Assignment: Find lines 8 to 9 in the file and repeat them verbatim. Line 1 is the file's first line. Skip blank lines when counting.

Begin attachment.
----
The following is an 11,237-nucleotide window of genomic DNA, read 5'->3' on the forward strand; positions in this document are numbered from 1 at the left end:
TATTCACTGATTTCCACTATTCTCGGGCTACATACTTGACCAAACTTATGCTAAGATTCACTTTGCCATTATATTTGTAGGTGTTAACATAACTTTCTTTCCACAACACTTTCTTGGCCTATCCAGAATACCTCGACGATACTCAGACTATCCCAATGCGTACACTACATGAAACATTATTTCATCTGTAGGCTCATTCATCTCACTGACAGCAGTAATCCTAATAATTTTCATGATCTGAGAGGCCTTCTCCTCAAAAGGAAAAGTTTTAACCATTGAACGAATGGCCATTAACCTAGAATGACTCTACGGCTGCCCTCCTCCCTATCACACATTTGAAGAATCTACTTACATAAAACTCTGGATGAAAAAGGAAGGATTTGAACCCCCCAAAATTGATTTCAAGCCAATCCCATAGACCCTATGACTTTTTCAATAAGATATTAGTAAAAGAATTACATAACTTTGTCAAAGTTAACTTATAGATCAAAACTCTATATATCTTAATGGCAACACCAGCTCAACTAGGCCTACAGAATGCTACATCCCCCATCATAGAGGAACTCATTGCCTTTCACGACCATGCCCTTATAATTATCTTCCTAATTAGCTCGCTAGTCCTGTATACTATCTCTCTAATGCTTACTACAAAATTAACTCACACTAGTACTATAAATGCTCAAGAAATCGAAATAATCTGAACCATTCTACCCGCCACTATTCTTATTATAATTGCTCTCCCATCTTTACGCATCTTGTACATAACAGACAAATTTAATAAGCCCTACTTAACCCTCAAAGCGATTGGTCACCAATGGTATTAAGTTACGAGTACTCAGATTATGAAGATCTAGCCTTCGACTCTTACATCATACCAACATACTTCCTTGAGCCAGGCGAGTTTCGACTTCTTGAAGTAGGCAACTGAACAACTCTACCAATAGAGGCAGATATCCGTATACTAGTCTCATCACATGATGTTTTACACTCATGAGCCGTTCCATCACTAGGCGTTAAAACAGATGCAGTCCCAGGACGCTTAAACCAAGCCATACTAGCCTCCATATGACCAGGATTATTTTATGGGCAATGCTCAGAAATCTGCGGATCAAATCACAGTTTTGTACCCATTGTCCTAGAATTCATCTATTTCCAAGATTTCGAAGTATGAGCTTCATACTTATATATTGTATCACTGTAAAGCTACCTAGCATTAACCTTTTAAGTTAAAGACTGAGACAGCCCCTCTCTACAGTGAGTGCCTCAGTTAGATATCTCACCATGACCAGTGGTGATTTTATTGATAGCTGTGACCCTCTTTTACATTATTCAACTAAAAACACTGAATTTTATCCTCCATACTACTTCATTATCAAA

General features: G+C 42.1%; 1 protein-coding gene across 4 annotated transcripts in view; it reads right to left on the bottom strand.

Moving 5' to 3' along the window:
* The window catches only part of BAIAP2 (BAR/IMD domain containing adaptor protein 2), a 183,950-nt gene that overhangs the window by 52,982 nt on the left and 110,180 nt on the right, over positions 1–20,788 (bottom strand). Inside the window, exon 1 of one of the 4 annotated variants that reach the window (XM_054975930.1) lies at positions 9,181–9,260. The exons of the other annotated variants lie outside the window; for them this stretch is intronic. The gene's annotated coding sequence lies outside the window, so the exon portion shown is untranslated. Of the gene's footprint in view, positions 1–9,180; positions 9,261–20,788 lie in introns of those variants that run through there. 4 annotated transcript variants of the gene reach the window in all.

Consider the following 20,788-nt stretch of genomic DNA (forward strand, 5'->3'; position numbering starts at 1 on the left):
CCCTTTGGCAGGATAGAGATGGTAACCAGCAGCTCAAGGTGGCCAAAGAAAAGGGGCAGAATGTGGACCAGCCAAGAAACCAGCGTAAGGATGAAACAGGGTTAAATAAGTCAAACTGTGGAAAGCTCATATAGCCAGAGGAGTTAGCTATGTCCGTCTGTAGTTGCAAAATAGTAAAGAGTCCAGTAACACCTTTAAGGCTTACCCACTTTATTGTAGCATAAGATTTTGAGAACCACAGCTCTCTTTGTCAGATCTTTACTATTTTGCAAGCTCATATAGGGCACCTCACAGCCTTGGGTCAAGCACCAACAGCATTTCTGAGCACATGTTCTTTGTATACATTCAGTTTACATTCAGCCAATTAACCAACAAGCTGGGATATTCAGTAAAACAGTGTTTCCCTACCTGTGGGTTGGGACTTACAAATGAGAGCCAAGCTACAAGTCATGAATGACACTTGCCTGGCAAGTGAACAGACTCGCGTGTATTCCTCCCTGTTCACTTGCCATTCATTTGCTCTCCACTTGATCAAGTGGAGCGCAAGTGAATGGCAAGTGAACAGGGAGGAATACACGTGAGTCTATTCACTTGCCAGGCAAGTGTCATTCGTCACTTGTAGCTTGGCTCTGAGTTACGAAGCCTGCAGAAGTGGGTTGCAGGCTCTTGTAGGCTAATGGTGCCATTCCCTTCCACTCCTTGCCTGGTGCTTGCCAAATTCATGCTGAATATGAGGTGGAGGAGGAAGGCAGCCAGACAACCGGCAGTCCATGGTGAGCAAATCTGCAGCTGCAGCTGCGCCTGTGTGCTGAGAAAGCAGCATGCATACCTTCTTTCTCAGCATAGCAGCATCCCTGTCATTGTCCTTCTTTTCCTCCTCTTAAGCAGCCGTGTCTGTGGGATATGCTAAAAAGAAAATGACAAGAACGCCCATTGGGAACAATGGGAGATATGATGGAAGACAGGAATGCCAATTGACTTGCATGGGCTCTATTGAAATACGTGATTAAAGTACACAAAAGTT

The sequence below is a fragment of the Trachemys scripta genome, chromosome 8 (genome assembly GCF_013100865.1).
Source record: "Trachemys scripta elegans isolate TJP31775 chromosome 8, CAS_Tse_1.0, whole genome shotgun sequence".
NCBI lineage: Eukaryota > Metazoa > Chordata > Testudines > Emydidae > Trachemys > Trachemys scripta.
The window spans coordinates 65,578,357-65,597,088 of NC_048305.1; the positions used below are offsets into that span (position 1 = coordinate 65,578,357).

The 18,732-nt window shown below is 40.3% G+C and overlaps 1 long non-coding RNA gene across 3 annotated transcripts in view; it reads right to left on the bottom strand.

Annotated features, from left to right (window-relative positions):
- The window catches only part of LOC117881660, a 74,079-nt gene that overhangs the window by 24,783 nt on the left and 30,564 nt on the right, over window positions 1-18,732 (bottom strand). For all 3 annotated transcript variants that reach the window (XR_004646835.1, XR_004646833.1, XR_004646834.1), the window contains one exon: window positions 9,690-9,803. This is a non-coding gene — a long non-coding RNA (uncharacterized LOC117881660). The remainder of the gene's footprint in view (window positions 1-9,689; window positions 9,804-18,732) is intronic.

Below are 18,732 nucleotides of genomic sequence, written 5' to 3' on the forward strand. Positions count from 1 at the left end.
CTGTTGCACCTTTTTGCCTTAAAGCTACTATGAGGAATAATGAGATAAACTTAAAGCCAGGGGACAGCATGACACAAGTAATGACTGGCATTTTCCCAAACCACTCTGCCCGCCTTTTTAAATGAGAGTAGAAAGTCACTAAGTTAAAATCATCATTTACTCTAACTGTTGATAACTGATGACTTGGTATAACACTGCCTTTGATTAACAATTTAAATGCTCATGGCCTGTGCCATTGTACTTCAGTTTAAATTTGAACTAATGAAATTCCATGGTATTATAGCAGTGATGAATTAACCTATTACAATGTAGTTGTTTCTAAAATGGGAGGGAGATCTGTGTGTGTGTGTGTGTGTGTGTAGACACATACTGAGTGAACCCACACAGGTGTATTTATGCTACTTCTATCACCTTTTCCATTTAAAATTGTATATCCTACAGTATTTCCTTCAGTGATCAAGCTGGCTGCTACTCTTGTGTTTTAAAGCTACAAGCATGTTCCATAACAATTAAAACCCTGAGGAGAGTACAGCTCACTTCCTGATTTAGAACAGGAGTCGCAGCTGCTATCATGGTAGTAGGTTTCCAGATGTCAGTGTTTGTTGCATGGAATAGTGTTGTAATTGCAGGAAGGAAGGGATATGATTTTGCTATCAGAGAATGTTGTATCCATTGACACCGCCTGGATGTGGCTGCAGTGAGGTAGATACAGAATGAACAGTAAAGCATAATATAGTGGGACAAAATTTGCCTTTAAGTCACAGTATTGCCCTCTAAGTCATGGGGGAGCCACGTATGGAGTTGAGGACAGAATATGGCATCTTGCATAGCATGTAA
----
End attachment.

The sequence below is a fragment of the Trachemys scripta genome, chromosome 8 (genome assembly GCF_013100865.1).
Source record: "Trachemys scripta elegans isolate TJP31775 chromosome 8, CAS_Tse_1.0, whole genome shotgun sequence".